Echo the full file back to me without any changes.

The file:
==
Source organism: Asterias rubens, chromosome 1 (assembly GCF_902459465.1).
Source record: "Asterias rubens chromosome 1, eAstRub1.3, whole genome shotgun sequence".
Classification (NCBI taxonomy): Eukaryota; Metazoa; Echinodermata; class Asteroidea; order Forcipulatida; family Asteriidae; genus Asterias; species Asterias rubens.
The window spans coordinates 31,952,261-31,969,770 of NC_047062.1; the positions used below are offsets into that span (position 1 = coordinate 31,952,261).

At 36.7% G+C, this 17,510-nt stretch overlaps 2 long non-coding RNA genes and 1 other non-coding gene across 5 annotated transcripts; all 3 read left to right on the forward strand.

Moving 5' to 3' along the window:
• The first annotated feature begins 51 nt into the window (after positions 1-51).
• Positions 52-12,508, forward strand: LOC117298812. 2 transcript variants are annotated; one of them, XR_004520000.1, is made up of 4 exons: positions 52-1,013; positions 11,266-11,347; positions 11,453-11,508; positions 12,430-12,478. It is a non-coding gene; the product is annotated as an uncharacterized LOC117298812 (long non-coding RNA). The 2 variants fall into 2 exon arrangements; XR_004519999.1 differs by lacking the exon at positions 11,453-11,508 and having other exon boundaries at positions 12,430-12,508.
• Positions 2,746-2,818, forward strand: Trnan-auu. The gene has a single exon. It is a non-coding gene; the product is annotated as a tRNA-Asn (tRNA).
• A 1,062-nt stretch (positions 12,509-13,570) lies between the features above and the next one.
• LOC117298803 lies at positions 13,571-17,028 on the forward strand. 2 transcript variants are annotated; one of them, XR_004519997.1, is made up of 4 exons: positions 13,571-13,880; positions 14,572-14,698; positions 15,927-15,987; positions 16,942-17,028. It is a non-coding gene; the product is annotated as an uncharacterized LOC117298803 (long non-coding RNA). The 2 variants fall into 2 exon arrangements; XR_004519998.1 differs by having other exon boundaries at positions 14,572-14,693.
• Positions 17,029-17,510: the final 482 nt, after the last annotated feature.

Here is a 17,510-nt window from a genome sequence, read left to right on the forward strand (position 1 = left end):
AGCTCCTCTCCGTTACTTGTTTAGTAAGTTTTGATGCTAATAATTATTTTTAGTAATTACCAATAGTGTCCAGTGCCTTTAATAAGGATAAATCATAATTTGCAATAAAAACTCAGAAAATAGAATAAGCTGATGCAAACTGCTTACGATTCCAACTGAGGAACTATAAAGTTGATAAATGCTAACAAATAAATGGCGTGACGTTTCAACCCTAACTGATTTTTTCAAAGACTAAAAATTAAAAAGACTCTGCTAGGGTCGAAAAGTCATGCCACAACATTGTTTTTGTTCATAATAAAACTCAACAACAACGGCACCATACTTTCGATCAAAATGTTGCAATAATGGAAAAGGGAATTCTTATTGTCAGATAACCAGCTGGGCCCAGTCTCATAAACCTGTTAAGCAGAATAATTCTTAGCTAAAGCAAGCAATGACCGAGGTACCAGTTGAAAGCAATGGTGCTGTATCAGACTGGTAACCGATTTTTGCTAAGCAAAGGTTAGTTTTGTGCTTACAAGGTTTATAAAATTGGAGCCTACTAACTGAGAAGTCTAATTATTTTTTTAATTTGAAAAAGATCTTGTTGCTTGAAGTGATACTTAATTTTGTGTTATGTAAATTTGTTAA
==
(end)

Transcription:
Source organism: Asterias rubens, chromosome 1 (assembly GCF_902459465.1).
Source record: "Asterias rubens chromosome 1, eAstRub1.3, whole genome shotgun sequence".
Classification (NCBI taxonomy): Eukaryota; Metazoa; Echinodermata; class Asteroidea; order Forcipulatida; family Asteriidae; genus Asterias; species Asterias rubens.
The window spans coordinates 31,952,261-31,969,770 of NC_047062.1; the positions used below are offsets into that span (position 1 = coordinate 31,952,261).

At 36.7% G+C, this 17,510-nt stretch overlaps 2 long non-coding RNA genes and 1 other non-coding gene across 5 annotated transcripts; all 3 read left to right on the forward strand.

Moving 5' to 3' along the window:
• The first annotated feature begins 51 nt into the window (after positions 1-51).
• Positions 52-12,508, forward strand: LOC117298812. 2 transcript variants are annotated; one of them, XR_004520000.1, is made up of 4 exons: positions 52-1,013; positions 11,266-11,347; positions 11,453-11,508; positions 12,430-12,478. It is a non-coding gene; the product is annotated as an uncharacterized LOC117298812 (long non-coding RNA). The 2 variants fall into 2 exon arrangements; XR_004519999.1 differs by lacking the exon at positions 11,453-11,508 and having other exon boundaries at positions 12,430-12,508.
• Positions 2,746-2,818, forward strand: Trnan-auu. The gene has a single exon. It is a non-coding gene; the product is annotated as a tRNA-Asn (tRNA).
• A 1,062-nt stretch (positions 12,509-13,570) lies between the features above and the next one.
• LOC117298803 lies at positions 13,571-17,028 on the forward strand. 2 transcript variants are annotated; one of them, XR_004519997.1, is made up of 4 exons: positions 13,571-13,880; positions 14,572-14,698; positions 15,927-15,987; positions 16,942-17,028. It is a non-coding gene; the product is annotated as an uncharacterized LOC117298803 (long non-coding RNA). The 2 variants fall into 2 exon arrangements; XR_004519998.1 differs by having other exon boundaries at positions 14,572-14,693.
• Positions 17,029-17,510: the final 482 nt, after the last annotated feature.

Here is a 17,510-nt window from a genome sequence, read left to right on the forward strand (position 1 = left end):
AGCTCCTCTCCGTTACTTGTTTAGTAAGTTTTGATGCTAATAATTATTTTTAGTAATTACCAATAGTGTCCAGTGCCTTTAATAAGGATAAATCATAATTTGCAATAAAAACTCAGAAAATAGAATAAGCTGATGCAAACTGCTTACGATTCCAACTGAGGAACTATAAAGTTGATAAATGCTAACAAATAAATGGCGTGACGTTTCAACCCTAACTGATTTTTTCAAAGACTAAAAATTAAAAAGACTCTGCTAGGGTCGAAAAGTCATGCCACAACATTGTTTTTGTTCATAATAAAACTCAACAACAACGGCACCATACTTTCGATCAAAATGTTGCAATAATGGAAAAGGGAATTCTTATTGTCAGATAACCAGCTGGGCCCAGTCTCATAAACCTGTTAAGCAGAATAATTCTTAGCTAAAGCAAGCAATGACCGAGGTACCAGTTGAAAGCAATGGTGCTGTATCAGACTGGTAACCGATTTTTGCTAAGCAAAGGTTAGTTTTGTGCTTACAAGGTTTATAAAATTGGAGCCTACTAACTGAGAAGTCTAATTATTTTTTTAATTTGAAAAAGATCTTGTTGCTTGAAGTGATACTTAATTTTGTGTTATGTAAATTTGTTAA